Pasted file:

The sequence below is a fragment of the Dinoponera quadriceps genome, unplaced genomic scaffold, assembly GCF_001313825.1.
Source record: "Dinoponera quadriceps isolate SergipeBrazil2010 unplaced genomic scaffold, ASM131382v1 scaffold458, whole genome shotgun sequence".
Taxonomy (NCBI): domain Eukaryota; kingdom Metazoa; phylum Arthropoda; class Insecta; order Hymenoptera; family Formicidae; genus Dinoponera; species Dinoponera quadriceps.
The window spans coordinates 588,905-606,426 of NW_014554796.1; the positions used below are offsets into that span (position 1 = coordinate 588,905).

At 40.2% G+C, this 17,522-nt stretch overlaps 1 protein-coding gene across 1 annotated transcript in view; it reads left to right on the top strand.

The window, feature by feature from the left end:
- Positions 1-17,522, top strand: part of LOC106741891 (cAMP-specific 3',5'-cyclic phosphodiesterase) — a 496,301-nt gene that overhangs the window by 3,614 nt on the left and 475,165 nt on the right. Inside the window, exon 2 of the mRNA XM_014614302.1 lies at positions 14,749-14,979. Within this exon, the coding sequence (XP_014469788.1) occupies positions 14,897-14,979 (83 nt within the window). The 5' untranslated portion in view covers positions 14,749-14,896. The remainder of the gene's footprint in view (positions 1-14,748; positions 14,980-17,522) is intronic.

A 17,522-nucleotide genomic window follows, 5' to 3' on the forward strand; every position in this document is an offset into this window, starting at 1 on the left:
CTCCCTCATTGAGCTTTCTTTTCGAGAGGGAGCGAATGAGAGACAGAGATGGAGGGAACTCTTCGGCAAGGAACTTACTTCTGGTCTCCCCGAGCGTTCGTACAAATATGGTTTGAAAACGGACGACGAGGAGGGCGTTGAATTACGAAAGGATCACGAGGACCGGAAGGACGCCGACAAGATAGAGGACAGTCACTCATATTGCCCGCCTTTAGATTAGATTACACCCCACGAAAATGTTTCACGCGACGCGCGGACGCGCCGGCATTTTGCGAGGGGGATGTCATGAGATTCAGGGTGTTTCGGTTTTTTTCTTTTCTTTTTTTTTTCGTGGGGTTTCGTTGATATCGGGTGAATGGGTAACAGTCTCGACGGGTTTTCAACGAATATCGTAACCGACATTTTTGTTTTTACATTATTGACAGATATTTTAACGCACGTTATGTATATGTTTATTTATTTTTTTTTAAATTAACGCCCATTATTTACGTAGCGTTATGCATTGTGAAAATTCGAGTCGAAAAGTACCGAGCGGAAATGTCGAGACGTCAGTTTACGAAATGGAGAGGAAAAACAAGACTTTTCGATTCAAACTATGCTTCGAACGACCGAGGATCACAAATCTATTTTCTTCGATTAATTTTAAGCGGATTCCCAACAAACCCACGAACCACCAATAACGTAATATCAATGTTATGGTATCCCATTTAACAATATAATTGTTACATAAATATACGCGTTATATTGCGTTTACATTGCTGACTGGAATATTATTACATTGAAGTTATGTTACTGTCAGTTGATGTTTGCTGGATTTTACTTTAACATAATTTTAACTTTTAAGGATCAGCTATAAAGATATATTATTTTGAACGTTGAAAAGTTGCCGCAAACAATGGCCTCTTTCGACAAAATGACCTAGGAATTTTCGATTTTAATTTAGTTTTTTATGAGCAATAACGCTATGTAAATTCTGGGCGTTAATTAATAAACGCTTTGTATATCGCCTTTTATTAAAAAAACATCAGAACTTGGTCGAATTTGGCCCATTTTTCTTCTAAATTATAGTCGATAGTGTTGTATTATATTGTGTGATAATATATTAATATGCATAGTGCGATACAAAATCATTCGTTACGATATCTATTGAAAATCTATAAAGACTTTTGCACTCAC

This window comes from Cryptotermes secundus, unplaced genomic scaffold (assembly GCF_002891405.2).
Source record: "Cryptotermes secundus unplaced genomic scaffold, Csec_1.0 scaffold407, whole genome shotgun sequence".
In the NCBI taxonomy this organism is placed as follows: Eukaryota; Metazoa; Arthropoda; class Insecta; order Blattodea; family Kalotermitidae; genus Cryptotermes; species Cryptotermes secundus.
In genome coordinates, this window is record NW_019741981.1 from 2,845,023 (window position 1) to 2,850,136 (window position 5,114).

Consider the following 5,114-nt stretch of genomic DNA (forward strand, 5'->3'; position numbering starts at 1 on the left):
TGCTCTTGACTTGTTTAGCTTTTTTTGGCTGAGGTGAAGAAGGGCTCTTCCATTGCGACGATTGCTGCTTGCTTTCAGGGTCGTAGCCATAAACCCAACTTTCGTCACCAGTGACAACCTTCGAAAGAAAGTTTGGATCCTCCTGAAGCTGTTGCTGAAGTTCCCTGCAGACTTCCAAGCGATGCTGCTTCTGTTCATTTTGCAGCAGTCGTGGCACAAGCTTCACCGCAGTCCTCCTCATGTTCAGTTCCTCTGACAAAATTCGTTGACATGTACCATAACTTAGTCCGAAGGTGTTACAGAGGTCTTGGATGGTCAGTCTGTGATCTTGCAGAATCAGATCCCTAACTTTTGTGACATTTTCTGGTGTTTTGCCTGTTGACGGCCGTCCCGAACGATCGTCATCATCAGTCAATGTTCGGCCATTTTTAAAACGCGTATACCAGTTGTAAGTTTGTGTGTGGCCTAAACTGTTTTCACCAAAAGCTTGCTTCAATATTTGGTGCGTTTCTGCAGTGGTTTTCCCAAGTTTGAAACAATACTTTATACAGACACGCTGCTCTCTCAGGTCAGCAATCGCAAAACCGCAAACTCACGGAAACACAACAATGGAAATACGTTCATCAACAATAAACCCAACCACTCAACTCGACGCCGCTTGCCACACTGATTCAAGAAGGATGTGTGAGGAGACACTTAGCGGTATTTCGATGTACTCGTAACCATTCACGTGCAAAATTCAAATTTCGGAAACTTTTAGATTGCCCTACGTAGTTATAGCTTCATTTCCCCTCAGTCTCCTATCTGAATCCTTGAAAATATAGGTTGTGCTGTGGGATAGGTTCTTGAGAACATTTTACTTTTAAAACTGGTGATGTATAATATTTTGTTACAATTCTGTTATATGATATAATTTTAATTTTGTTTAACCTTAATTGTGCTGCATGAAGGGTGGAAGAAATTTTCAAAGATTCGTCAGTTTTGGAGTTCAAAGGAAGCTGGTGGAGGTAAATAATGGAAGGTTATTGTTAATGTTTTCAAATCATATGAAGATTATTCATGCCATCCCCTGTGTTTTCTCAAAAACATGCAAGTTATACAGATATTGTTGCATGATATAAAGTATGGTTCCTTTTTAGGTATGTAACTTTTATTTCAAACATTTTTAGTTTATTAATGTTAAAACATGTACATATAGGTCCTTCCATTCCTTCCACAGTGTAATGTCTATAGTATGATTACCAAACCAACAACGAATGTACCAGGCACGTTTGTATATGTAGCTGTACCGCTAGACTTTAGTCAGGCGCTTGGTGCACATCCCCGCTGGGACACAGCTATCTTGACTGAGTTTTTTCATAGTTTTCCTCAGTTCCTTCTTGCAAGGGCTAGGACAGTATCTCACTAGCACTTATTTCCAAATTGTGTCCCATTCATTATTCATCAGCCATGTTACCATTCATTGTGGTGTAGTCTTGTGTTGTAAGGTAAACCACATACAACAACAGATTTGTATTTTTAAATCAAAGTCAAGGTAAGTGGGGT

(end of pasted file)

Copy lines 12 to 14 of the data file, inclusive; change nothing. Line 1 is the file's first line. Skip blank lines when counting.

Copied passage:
In the NCBI taxonomy this organism is placed as follows: Eukaryota; Metazoa; Arthropoda; class Insecta; order Blattodea; family Kalotermitidae; genus Cryptotermes; species Cryptotermes secundus.
In genome coordinates, this window is record NW_019741981.1 from 2,845,023 (window position 1) to 2,850,136 (window position 5,114).

Consider the following 5,114-nt stretch of genomic DNA (forward strand, 5'->3'; position numbering starts at 1 on the left):